food

The gross origins of a $100 cup of coffee

Mar 21, 2016
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Nguyen Huy Kham/Reuters

BANGKOK, Thailand — Perhaps you’ve heard of “kopi luwak,” the world’s priciest coffee. And perhaps you know its main claim to notoriety: The drink is brewed from beans swallowed and excreted by civets, small mammals that look something like a cross between cats and weasels.

Sound repellent? That’s not even the most pressing reason to avoid the boutique coffee, which can sell for as much as $100 per cup in London or New York. 

Kopi luwak is tainted by more than a furry animal’s anal glands. Just as off-putting is its cruelty.

2 Breakfasts May Be Better Than None For School Kids

Mar 17, 2016

When it comes to school breakfasts, two is better than none, says a new report released Thursday in the journal Pediatric Obesity.

Pot-infused edibles are big sellers in states that have legalized marijuana. The problem is, it's been tough to measure and regulate the potency of these ganja-laced gummy bears, lollies and brownies.

Stinging Nettles
Flickr Photo/J Brew (CC BY SA 2.0)/https://flic.kr/p/4SPejs

Ross Reynolds interviews food writer Sara Dickerman about an early green offering in the farmers market: stinging nettles. They really do sting, but Dickerman explains how to handle them and make a delicious pesto that's distinctively different from basil pesto. You can pick them in the wild or get them at farmers market through May.

Miss Manners and skilled prep cooks should be pleased: Our early human ancestors likely mastered the art of chopping and slicing more than 2 million years ago. Not only did this yield daintier pieces of meat and vegetables that were much easier to digest raw, with less chewing — it also helped us along the road to becoming modern humans, researchers reported Wednesday.

And our ancestors picked up these skills at least 1.5 million years before cooking took off as a common way to prepare food, the researchers say.

Maya Swinehart weighs recovered food from the SPU campus kitchen.
KUOW Photo/Kate Walters

Food waste — we all do it. We put that bag of spinach in the back of the fridge and forget about it. We make a casserole big enough to feed an army and never eat the leftovers.

Now multiply that waste by thousands. That's what was happening at Seattle Pacific University. Nearly 100,000 pounds of food went uneaten every year. 

Maya Swinehart decided to do something about it.

Nearly one-third of households on SNAP, formerly known as food stamps, still have to visit a food pantry to keep themselves fed, according to data highlighted this week by the U.S. Department of Agriculture.

There's lots of evidence that getting too little sleep is associated with overeating and an increased body weight.

The question is, why? Part of the answer seems to be that skimping on sleep can disrupt our circadian rhythms. Lack of sleep can also alter hunger and satiety hormones.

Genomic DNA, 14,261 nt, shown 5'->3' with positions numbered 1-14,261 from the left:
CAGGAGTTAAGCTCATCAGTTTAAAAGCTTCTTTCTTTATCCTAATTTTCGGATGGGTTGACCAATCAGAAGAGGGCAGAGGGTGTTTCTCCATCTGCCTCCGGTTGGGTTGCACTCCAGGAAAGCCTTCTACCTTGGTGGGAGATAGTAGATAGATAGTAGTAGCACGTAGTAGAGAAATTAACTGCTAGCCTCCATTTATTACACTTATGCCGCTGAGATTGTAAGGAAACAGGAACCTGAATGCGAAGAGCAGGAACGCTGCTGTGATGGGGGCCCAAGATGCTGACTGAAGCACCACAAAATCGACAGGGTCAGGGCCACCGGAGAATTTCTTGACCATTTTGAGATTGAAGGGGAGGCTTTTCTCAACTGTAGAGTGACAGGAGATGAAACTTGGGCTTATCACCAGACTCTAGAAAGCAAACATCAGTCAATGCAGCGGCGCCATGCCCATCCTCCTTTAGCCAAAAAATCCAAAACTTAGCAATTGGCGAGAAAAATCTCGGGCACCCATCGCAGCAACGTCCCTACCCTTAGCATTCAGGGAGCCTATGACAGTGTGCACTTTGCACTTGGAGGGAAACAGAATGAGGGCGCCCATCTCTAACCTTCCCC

Slice The Price Of Fruits And Veggies, Save 200,000 Lives?

Mar 2, 2016

Lowering the price of fruits and vegetables by 30 percent can save nearly 200,000 lives over 15 years — roughly the population of Des Moines, Iowa. That's the message being touted by researchers this week at the American Heart Association's Epidemiology meeting in Phoenix.

Denmark is once again distinguishing itself in the race against food waste — this time, with a supermarket hawking items once destined for the trash bin.

Those items might include treats for a holiday that happened last week, a ripped box of cornflakes, plain white rice mislabeled as basmati, or anything nearing its expiration date. In other words, perfectly edible items that are nonetheless considered unfit for sale by the retailers and manufacturers who donate them.

Every winter, a small fleet of commercial fishing boats sets gillnets in the San Francisco Bay. Their target: Pacific herring, which enter the estuary in huge numbers to spawn and are easily caught by the millions. The fishermen fill their holds with herring just yards from the waterfront of downtown San Francisco, where many restaurants serve fresh, locally caught seafood.

In Northwest farm-country, tiny blueberry buds are already starting to plump up. But cold snaps could kill them. And that’s a bummer for your morning smoothie. Now, Northwest scientists are trying to help farmers by studying how low blueberries can go.

I came home from a trip the other day with a small plastic bag filled with 4 ounces of brown powder that, truth be told, made me a little nervous.

The powder had a strong odor that reminded me of badly burnt coffee, with perhaps a note of brown sugar.

I didn't dare open that bag. It contained crude caffeine, about 90 percent pure. That small bag held as much caffeine as 1,000 tall lattes from Starbucks, or 2,000 cans of Coke or Pepsi. It was enough to kill several people.

Meat has a greater impact on the environment than pretty much any other food we eat. As The Salt has reported, billions of cows, pigs, sheep and poultry we raise as livestock guzzle massive quantities of water and generate at least 10 percent of the total greenhouse gases attributed to human activity.

But scientists say we've been slow to acknowledge yet another side effect of our taste for meat: nitrogen pollution.

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